Scenes From Village Life

scenesfromScenes From Village Life
by Amos Oz
2009 / 192 pages
Rating:  9 /short stories

In the fictional village of Tel Ilan,  situated in the hills of Menashe south and east of Haifa,  times are changing – actually times have been changing for awhile.    This book is comprised of eight subtly  interwoven stories about the lives of kinda-sorta average people,  with a deep vein of strangeness in the manner of the “grotesque,” where the reader identifies with the character,  but then realizes there’s a kind of disgust there as well.

The characters of one story might wander through the story of another character but oh well,  it’s a small town.   There is a first person who seems to be the narrator for most of the stories as well as being a character in them,  presumably a neighbor,   but who is he really?

The stories concern property and  aging and various forms of love – or at least attachment.  I think some of them may have some kind of allegorical element relating to Israel.  Stories  1, 3, 4,  have more to do with property while stories 2, 5 and 6 have more to do with love.

1.  In “Heirs,”  Aries Zelnik, the middle-aged  protagonist,  lives with his aging mother when a strange fat lawyer shows up implying they’re relatives and the estate has to be settled.

2.  In “Relations”  an aging Dr. Geli Steiner,  waits for the nephew she has loved and abused.

3.  “Digging” is the story of Pesach Kadem,  the confused 86-year old father of a middle-age school teacher named Rachel who lives with and cares for him.  A young Arab student also lives on their property.  At night Pesach hears digging under their house –

4. In “Lost,”  our first person, a walk-on in “Digging,”  has the opportunity  to buy a very big and very old house he’s wanted for a long time.  He and the daughter of the current owner explore the house which is referred to as “the Ruin.”

5.   “Waiting” is the story of a man whose wife sends him a note saying not to worry about her and then she’s not where she is suppose to be at lunch time.  He worries.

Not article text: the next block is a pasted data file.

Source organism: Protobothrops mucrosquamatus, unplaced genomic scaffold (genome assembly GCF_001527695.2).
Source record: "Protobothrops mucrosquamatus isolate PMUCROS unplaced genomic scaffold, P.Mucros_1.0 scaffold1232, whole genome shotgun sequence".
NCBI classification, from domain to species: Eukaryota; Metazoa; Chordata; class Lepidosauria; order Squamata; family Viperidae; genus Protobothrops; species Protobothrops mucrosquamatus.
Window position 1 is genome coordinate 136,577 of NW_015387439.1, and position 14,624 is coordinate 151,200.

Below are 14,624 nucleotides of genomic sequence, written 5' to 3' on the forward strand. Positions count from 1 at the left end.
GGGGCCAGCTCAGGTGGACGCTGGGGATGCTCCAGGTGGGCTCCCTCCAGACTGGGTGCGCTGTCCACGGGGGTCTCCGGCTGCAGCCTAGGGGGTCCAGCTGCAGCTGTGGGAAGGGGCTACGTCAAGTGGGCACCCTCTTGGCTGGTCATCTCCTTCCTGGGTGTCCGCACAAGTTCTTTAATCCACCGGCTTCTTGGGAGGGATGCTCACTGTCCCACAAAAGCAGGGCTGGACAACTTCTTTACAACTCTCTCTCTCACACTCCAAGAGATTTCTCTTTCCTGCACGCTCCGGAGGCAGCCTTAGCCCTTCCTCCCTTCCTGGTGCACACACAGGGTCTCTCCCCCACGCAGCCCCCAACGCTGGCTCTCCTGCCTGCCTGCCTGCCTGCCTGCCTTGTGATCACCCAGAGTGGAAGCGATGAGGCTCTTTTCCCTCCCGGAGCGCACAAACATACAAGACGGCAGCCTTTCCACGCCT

6.   Kobi Ezra has a crush on the evening shift librarian – he’s 17, a very bright but geeky type student;   she’s divorced and 34.  The story is called “Strangers.”

7.    In “Singing” the first person attends a musical party where some of the characters from the prior stories are present.  There are a few more backstories told and memories are explored.  The names of the Sabbath songs as well as patriotic songs are mentioned and most of them are old songs.  The group discusses politics mostly – and it’s announced that the Air Force has successfully bombed the enemy.   The first person is sure he’s forgot something in his coat pocket upstairs.

“Inside everyone, I thought, there is the child they once were. In some you can see that it’s still a living child; others carry around a dead child inside them.”  (p. 166)

The 1st person goes alone  to the dark bedroom and finds really old cobwebs and dust – looks under the bed – into despair – perhaps of his childhood,  perhaps of the country’s history.

8.  The last story is  called In a Faraway Place at Another Time – and is totally different in tone and almost everything.   I wonder if this is what the 1st person above found under the bed but it’s a different 1st person – in fact there is no one in the story who resembles the characters of the rest of the book.

“I am the pharmacist, teacher, notary, arbitrator, nurse, archivist, go-between and mediator.”  (p. 177) –  He’s not the real estate agent of the prior stories.

“My intellect is waning along with my desires. I can no longer find enough light within myself. The thinking reed is becoming empty of thoughts.”   (p. 180)

Is this the same community?   It feels like not and the title would indicate that it’s different.   This is a community which has shut itself off to the extent they are forgotten by the rest of their country,  forget their connections and are scared  when someone arrives on the hill,  but the stranger (from the east)  leaves so they go back to work with the threat that if you don’t work you die.   I’m wondering if this could be a Palestinian settlement.

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